I read with interest the remarks of Emma Kelty-Stephen ’04 about listening to the tape of Martin Luther King Jr. [“Quote Board, Spring 2018,” Page 11]. I heard that actual speech in the old gym at Grinnell on a very early Sunday morning. I lived in Gates so it was a short walk, but I remember thinking what the hell am I doing at this hour? I kept telling myself it was a chance, and sadly as it turned out, the only chance, to see Martin Luther King Jr., an already historic figure.
The speech (sermon) was incredibly powerful, and I was absolutely blown away. Hearing him set me on a course, or confirmed my course, for the rest of my life. I don’t even remember exactly what he said. But his powerful voice, his humility and dignity moved me deeply. His basic message was “Respect everyone.” You don’t get to pick and choose — you must respect and love everyone. At the time, he was being excoriated by the right for the usual reasons, and the left for being, among other things, nonviolent. Yet he talked and lived this message.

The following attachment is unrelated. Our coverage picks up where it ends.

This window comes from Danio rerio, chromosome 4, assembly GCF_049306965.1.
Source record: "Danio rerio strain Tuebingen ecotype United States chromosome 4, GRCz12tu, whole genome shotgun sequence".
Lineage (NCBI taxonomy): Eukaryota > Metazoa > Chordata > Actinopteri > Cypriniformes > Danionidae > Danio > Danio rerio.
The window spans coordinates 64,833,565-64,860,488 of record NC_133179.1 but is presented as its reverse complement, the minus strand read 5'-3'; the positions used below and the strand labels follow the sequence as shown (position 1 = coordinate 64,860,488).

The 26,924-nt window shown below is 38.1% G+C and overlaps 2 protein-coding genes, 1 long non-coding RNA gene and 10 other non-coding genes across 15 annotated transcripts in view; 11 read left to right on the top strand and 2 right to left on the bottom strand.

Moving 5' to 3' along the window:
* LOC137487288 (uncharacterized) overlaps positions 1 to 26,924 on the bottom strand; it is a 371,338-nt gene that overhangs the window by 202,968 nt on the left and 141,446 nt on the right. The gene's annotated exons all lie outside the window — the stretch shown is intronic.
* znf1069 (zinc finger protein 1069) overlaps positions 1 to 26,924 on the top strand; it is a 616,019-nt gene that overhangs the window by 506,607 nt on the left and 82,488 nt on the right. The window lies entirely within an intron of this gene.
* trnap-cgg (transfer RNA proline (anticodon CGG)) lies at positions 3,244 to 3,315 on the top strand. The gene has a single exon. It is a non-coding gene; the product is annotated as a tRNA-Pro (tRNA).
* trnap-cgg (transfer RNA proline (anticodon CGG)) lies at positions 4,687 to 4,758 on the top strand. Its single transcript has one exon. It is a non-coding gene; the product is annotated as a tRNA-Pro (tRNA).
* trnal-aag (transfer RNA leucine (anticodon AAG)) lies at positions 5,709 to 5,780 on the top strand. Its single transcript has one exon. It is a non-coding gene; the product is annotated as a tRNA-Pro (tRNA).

Although I have often fallen short of his ideal, I have always tried to do as he preached — I breathe deeply and try to make a mental bridge to each person. This has been particularly difficult since the Trump election but is even more necessary now. I wrote about this speech in a long-ago article that appeared in the Arizona Attorney during a time of personal challenge.
I’m thrilled that someone else was moved by the speech. The sound of a train going by brings it all back and makes it real.